Capital and Lothians win biggest share to renovate empty houses which are ‘blight on communities’

Picture: AP
Picture: AP
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EDINBURGH and the Lothians are the largest recipients in Scotland of extra funding to bring empty homes back into use for homeless families.

More than £1 million will help private owners renovate properties in exchange for them being made available as affordable housing for at least five years.

Deputy First Minister Nicola Sturgeon said the move was far cheaper than building new properties and newly available homes would house hundreds of people, many of whom may be in substandard or temporary accommodation.

In many cases, the properties have been inherited after a relative has died. However, the new owners do not have enough cash to refurbish to a standard where the home could be let out, and are unable to sell.

Ms Sturgeon said: “Empty homes are a blight on many communities across Scotland. Standing empty, these properties are no use to anyone. Renovated, they could provide much needed new homes for hundreds of ­people. Bringing empty homes back into use makes sense because it is a cost- effective way of increasing the supply of housing available to ­families.”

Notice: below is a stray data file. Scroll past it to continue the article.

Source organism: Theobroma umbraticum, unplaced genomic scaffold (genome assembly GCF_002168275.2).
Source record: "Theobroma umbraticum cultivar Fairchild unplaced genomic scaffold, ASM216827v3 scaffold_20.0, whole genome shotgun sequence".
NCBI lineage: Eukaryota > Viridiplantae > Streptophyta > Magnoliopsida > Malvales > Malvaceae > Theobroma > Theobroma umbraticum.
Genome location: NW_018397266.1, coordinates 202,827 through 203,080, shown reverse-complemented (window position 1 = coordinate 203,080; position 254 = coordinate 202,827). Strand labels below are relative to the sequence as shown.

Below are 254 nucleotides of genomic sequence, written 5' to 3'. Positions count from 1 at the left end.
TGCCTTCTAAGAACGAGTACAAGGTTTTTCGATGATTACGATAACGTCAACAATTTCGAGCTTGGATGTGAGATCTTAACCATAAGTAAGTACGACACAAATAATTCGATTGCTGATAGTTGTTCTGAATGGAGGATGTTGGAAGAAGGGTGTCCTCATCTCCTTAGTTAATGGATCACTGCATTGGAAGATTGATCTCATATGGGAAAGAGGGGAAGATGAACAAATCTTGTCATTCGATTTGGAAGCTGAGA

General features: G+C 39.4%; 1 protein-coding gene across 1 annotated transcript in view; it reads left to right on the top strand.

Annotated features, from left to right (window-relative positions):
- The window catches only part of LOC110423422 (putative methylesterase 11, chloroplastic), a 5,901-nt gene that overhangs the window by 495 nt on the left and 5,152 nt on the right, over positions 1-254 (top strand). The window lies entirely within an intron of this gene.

Edinburgh received £750,000 to refurbish 70 properties, more than any other local authority area.

West Lothian was handed £150,000 for 32 properties, Midlothian £125,000 for ten properties, and East Lothian shared a chunk of £450,000 for 56 properties with the Scottish Borders and Fife.

There are around 23,000 empty homes across Scotland that are classed as long-term empty.

In Edinburgh, the latest figures available showed there were 1486 private sector properties empty for more than six months, and of these, 967 had been vacant for a year. This total was up 64 per cent on the 900 disused properties in 2007.

Shelter Scotland said it costs £6000-£25,000 to refurbish an empty home for rent but £100,000 to construct a new build. An empty home also costs in the region of £7000 in council tax and security, the housing campaign group added.

Kristen Hubert, coordinator of the Scottish Empty Homes Partnership, which is hosted by Shelter Scotland and funded by the Scottish Government, said: “Having an incentive like a loan to offer owners of empty homes is a key part of getting people to engage with our growing network of empty homes officers and make positive choices about their properties. We will work with the successful bidders to help them make the most of their projects.”